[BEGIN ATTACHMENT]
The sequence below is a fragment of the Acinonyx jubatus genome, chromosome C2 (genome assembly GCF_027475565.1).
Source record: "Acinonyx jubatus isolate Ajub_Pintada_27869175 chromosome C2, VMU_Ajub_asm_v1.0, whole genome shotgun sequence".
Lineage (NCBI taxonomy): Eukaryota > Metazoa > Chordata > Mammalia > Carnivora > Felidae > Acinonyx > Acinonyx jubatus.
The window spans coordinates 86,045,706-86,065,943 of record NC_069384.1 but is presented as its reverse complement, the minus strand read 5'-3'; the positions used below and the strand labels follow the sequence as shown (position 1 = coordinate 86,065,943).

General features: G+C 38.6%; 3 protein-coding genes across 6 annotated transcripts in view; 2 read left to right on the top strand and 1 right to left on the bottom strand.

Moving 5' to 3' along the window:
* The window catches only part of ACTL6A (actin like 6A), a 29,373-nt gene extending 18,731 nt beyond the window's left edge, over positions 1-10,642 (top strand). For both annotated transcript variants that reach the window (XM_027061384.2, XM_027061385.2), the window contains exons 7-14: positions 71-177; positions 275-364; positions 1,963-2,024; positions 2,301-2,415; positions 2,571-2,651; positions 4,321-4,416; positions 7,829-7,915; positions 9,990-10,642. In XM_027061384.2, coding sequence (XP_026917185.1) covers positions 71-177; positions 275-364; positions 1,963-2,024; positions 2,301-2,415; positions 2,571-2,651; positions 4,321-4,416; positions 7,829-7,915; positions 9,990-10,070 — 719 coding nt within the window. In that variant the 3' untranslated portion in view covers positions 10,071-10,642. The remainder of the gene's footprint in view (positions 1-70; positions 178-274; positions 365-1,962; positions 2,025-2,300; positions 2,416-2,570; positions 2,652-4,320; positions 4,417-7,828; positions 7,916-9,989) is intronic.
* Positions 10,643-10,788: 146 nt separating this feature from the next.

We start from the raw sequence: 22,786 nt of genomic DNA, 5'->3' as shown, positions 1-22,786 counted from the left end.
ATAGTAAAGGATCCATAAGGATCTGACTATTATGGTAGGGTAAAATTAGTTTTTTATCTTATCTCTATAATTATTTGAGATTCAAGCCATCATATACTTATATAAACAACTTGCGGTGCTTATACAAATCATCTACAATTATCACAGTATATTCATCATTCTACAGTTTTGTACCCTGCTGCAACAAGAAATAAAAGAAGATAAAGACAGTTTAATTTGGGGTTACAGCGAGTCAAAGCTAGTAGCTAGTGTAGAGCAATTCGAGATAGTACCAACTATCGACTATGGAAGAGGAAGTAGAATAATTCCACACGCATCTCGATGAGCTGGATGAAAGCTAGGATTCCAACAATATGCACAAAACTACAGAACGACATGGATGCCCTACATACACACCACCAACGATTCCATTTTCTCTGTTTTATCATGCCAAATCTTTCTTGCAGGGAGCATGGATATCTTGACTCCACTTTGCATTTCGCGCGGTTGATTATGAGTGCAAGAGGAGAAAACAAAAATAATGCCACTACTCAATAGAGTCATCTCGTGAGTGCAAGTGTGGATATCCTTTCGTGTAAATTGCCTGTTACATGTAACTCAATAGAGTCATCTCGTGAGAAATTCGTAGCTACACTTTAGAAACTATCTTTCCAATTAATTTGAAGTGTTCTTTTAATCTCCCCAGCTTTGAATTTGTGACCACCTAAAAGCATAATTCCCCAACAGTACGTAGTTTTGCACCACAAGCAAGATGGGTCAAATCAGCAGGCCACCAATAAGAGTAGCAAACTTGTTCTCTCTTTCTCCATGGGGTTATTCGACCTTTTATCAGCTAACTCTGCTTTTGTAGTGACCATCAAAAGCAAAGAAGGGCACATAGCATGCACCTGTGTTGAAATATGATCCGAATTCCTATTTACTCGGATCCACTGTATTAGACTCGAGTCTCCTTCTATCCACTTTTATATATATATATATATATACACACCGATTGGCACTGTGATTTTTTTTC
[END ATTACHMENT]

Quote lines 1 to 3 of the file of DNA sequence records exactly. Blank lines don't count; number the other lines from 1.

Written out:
The sequence below is a fragment of the Acinonyx jubatus genome, chromosome C2 (genome assembly GCF_027475565.1).
Source record: "Acinonyx jubatus isolate Ajub_Pintada_27869175 chromosome C2, VMU_Ajub_asm_v1.0, whole genome shotgun sequence".
Lineage (NCBI taxonomy): Eukaryota > Metazoa > Chordata > Mammalia > Carnivora > Felidae > Acinonyx > Acinonyx jubatus.